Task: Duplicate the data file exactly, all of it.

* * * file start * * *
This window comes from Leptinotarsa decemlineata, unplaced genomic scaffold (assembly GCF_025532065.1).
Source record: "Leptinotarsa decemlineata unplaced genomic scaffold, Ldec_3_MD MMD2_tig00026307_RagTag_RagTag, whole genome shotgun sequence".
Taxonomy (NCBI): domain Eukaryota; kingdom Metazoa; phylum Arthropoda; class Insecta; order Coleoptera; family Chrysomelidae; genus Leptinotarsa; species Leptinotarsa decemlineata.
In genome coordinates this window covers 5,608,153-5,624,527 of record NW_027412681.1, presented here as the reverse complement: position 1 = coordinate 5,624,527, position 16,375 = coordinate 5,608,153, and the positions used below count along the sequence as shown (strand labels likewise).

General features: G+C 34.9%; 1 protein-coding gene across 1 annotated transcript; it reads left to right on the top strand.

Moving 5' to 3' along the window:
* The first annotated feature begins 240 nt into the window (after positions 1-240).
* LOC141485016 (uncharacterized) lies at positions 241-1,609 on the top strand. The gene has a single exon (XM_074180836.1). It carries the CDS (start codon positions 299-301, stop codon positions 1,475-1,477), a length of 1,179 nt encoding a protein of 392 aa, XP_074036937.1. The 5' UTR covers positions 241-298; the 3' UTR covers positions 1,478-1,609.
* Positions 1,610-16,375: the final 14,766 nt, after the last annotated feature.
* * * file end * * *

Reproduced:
This window comes from Leptinotarsa decemlineata, unplaced genomic scaffold (assembly GCF_025532065.1).
Source record: "Leptinotarsa decemlineata unplaced genomic scaffold, Ldec_3_MD MMD2_tig00026307_RagTag_RagTag, whole genome shotgun sequence".
Taxonomy (NCBI): domain Eukaryota; kingdom Metazoa; phylum Arthropoda; class Insecta; order Coleoptera; family Chrysomelidae; genus Leptinotarsa; species Leptinotarsa decemlineata.
In genome coordinates this window covers 5,608,153-5,624,527 of record NW_027412681.1, presented here as the reverse complement: position 1 = coordinate 5,624,527, position 16,375 = coordinate 5,608,153, and the positions used below count along the sequence as shown (strand labels likewise).

General features: G+C 34.9%; 1 protein-coding gene across 1 annotated transcript; it reads left to right on the top strand.

Moving 5' to 3' along the window:
* The first annotated feature begins 240 nt into the window (after positions 1-240).
* LOC141485016 (uncharacterized) lies at positions 241-1,609 on the top strand. The gene has a single exon (XM_074180836.1). It carries the CDS (start codon positions 299-301, stop codon positions 1,475-1,477), a length of 1,179 nt encoding a protein of 392 aa, XP_074036937.1. The 5' UTR covers positions 241-298; the 3' UTR covers positions 1,478-1,609.
* Positions 1,610-16,375: the final 14,766 nt, after the last annotated feature.